Thursday, May 28, 2015

Happy places

The notion that happiness can be found somewhere else is at least as old as the saying that the grass is always greener on the other side of the fence. It is why immigrants still flock to the United States, why pioneers went west and why retirees head south. But are some places really happier than other places? Eric Weiner, a self-confessed grump, seeks to find out in his 2009 book The Geography of Bliss.

Weiner's unscientific research takes him to 10 countries, including the Netherlands, the center of truly scientific research into happiness; Iceland, Switzerland, Bhutan and Thailand, where people really do appear to be happier than those in most places, if for very different reasons; Moldova, where unhappiness abounds; Great Britain, where a project was conducted to attempt to make one town, Slough, happier; and the United States, where people may think they are happier than they really are. He also traveled to Qatar, one of the wealthiest nations on earth per capita, to see if money really can buy happiness, and to India, which despite its great poverty, draws people seeking happiness.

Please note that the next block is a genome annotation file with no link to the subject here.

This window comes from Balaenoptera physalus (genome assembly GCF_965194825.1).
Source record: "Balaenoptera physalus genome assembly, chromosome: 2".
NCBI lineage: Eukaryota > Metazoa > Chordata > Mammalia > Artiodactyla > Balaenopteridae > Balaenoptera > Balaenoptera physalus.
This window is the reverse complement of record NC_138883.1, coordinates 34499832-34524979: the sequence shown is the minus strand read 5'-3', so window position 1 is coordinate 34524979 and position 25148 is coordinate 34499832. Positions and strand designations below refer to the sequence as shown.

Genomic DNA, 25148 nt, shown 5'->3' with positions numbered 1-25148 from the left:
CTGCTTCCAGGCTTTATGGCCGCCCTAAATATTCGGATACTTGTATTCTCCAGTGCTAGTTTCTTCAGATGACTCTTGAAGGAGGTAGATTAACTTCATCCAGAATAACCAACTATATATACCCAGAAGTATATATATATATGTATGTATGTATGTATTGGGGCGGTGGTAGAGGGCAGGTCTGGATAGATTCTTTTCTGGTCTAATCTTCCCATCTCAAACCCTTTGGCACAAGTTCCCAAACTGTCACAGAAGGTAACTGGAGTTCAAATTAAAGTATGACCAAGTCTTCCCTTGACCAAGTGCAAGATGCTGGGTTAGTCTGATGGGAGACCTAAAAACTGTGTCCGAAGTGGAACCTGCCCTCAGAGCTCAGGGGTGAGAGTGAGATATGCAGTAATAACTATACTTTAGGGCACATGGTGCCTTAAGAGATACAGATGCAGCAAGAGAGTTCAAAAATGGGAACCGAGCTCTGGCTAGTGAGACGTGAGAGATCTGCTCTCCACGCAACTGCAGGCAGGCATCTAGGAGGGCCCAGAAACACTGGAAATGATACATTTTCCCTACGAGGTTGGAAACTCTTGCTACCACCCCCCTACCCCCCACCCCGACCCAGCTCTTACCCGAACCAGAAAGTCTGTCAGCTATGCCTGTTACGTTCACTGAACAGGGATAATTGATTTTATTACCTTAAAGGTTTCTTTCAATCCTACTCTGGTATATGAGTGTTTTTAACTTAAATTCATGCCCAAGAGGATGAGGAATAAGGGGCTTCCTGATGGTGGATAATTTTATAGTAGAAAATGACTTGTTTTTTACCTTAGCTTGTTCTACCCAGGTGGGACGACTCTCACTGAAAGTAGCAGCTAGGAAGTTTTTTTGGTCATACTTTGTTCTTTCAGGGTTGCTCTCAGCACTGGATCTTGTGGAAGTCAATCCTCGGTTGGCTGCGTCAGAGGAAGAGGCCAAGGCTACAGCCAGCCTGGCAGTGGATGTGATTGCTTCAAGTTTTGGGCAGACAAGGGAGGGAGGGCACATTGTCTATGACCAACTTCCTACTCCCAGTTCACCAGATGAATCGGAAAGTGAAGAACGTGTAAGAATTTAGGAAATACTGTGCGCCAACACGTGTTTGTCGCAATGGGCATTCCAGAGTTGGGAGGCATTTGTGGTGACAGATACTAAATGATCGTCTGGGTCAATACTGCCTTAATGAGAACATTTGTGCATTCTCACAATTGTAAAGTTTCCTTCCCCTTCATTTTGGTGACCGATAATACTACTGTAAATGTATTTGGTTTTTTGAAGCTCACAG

People in different cultures, Weiner finds, view happiness differently. Trust plays a big role in whether one feels happy or not. "Trusting your neighbors is especially important," he writes. "Simply knowing them can make a real difference in your quality of life." Diversity, while considered among the greatest virtues in today's world, tends not to enhance happiness. Most people feel happier among others like themselves, he discovers.

He concludes, "Money matters, but less than we think and not in the way that we think. Family is important. So are friends. Envy is toxic. So is excessive thinking. Beaches are optional. Trust is not. Neither is gratitude." Notice that his summary, except for the mention of beaches, ignores geography.

Weiner writes with such wit and charm that you will feel happier, at least temporarily, just for reading his book.

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